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Family History - You Must Remember This

Another perk was spending time in town in an official capacity. This contribution to the war effort helped foster public relations and gave the boys a break from constant and overbearing army discipline. Generally it required standing guard on "things of National importance", like the odd bomb crater, an easy enough job considering the bomb had already exploded and it was just a matter of minding a hole in the ground. But it did mean doing the night shift, and not for any penalty rates. George was okay with this, having the amazing ability to sleep standing up. Supper was even provided by the locals who would sneak the sentry a serve of fish and chips - wrapped in newspaper, of course. The closest any of the band boys probably came to military action was during one such assignment when failure to answer the call: "Halt, who goes there?" resulted in a shot being fired into the dark, killing a cow!

The incident would have seemed hilarious at the time, except to the farmer, but it would have added to a particular growing reputation that The Blue Rockets could have done without. They were being labelled "Toy Soldiers" and although the jibes could seem mild enough in retrospect, at the time they cut so deeply that it was almost the end of the band. Perhaps the Army knew of this, or maybe they were just being beastly again, but it was decided to cast the boys in a propoganda movie for the Americans, showing the British Tommy in training. The "real" soldiers had only to complete the gruelling assault course once. The director, however, needing everything Hollywood perfect, had the band boys repeating it many times over, cut after cut until he was satisfied. Not bad for a bunch of musicians.

They did finally make it to Germany, but not until after peace was declared. Entertaining the troops overseas, they were able to witness first-hand the terrible consequences of war, a sour taste of the harsh world their talents had so far shielded them from. There was nothing glorious about cities reduced to rubble, and they weren't issued enough chocolate to give to every orphan wandering among the devastation. The experience certainly laid to rest the notion that war was fun. Now it was time for the Toy Soldiers to do their bit to help ease the situation with their music. This they did until they were returned home and the members of the RAOC Blue Rockets were eventually de-mobbed.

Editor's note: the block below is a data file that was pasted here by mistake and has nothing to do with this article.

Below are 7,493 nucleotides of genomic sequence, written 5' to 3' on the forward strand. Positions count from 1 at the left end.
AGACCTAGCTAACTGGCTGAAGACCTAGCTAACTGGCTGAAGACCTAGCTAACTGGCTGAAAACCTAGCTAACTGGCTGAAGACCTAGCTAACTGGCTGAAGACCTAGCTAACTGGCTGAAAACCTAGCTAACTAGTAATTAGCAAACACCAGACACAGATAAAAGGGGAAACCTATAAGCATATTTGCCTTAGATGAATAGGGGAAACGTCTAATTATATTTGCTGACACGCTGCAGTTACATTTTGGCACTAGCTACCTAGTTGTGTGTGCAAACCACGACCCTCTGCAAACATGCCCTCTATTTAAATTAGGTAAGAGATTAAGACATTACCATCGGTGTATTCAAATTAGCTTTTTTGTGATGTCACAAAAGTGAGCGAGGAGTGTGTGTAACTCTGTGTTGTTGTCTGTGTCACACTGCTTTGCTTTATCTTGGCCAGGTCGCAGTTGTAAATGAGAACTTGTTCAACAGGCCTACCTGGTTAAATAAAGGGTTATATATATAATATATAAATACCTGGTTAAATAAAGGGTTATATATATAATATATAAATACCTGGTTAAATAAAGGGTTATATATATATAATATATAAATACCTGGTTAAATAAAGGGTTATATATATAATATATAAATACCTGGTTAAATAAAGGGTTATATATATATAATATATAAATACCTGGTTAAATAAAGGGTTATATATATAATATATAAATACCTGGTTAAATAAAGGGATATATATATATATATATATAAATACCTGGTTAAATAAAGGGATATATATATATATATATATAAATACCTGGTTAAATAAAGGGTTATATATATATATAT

This was the end of George's war. No more stupid orders, no more jankers, no more baked beans. It had definitely not panned out the way he'd imagined, but no-one, not even George, could deny that it was responsible for a dream coming true. The Blue Rockets went on tour around Britain, continuing to delight audiences for a few years until it disbanded and the boys went their separate ways. George carried on playing until he retired from music at the end of the 1960's. To my knowledge, he never played another note after that. He never told us the reason. I suspect he only ever had one dream, and he had simply lived it to the full.

George Hawkins portrait photo
Dedicated to the memory of George Vincent Hawkins
1910 - 1982

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